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Thread: LE Wilson Case Trimmer

  1. #21
    Boolit Master
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    Decades ago we had case trim dies which were fast to use excellent in repeatability when the user kept his shell holders clean. Then other brands began to offer the hand cranked lathes. That's a bit sad because the trim dies were (IMHO) all that most of us would ever need; there's no way I'd part with the half dozen I still have.

    My first crank trimmer was Lyman's original "Universal" with a universal shell holder that works quickly and fine. IF I was careful in my work; nothing works well if the user is sloppy. And added lure to the Universal is the add-on tools for it; I love their military crimp removal cutter, their primer pocket and flash hole uniformers, their chamfer/deburr cutters, their outside neck turner. None of it is anything a competitive Bench Rester would lust for but they all do good case work for what most of us would ever need.

    I have used a few other lathe trimmers and liked Wilson's (second) best in spite of it being (IMHO) a bit clumsy and slow to use. I also liked Redding's trimmer because it spins the cases instead of the cutter and that method makes the mouths exactly square with the necks.

    Lee's unique trimmer tool is an excellent trimmer and is very fast, it's a great device for anyone trimming a large batch of cases.

    I don't have to impress anyone; after some 55+ years, the only case length things still in my bench storage boxes are the old Lyman, a few Lee's and the now ancient trimmer dies.

    Thing is, I truly doubt that microscopic differences in case length and mouth squareness, alone, make a measurable difference in anyone's group sizes. Selecting cases for uniformity and good necks, low loaded bullet run-out and well done load development have much bigger influence on groups than case trimmers!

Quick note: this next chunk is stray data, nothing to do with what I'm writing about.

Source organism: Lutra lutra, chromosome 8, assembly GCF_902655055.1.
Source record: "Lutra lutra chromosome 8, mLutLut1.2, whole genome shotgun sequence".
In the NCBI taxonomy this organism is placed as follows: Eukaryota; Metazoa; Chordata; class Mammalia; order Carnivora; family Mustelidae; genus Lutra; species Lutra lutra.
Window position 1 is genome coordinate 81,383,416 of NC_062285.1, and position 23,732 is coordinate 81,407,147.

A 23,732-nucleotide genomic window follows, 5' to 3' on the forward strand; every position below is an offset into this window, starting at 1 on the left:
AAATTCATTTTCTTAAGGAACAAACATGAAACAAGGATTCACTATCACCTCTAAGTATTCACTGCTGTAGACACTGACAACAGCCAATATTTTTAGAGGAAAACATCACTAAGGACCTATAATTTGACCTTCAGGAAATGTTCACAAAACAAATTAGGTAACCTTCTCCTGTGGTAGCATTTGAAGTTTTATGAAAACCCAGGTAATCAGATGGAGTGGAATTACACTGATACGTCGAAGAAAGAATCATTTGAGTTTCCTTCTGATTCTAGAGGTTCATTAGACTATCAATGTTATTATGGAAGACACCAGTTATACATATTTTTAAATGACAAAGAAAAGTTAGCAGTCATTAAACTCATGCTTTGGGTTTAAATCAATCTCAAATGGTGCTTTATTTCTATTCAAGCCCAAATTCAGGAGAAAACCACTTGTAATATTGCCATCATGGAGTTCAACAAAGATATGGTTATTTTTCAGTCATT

2. #22
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    alamogunr's Avatar
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    I've had a Wilson trimmer for several years. I have 8 shell holders for most used rifle cartridges. As Alstep pointed out, the .308 shell holder works for derivative cartridges. Same story for .30-06, .223 Rem, 6.5X55 Swede(7.62 Bel/Arg Mauser) These are the ones I have.

    There are differences in shell holders that I knew at one time but now excapes me. Has to do with new vs fired cases.
    John
    W.TN

  3. #23
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    Kevin Rohrer's Avatar
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    Another oft-discussed topic. I use and like mine for small jobs, while the Giraud is used when the brass runs in the thousands.
    Member: Orange Gunsite Family, NRA-Life, Varmint Hunter's Assn, ARTCA, American Legion, & the West Branch Gun Club.

    Caveat Emptor: Do not trust Cavery Grips/American Gripz from Clayton, NC. He will rip you off.

  4. #24
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    I have three original Wilson trimmers now. I built my own stands for all of them plus one in case I stumble into another unit some day.

    My idea is to acquire some of the other cutter accessories so I can process ex military brass in a sequence.

    One stays as a trimmer for case length, another with the inside mouth debur tool, a third for removing the primer crimp.

    Now I swage my military primer crimps and will continue to do so with a RCBS unit on a single stage press. But there is a small sharp edge that my swagger misses unless I set the unit to the point that my primer pockets are opened up.

    That edge bothers repriming, particularily in the instance of using a progressive load press.

    So the exercise is going to be inserting a case into the Wilson case holder that has had it’s pocket previously swagged. A pass on the trimmer adjusted for length trim, next it is moved to mouth debur and finnaly over to final crimp removal to take care of that pesky sharp edge. Each operation on a separate Wilson trimmer body.

    My plan is perform as many operations to the casings that are desirable and feasible (limited by the sort of accessories that Wilson produces) that can be accomplished with one insertion into the case holder.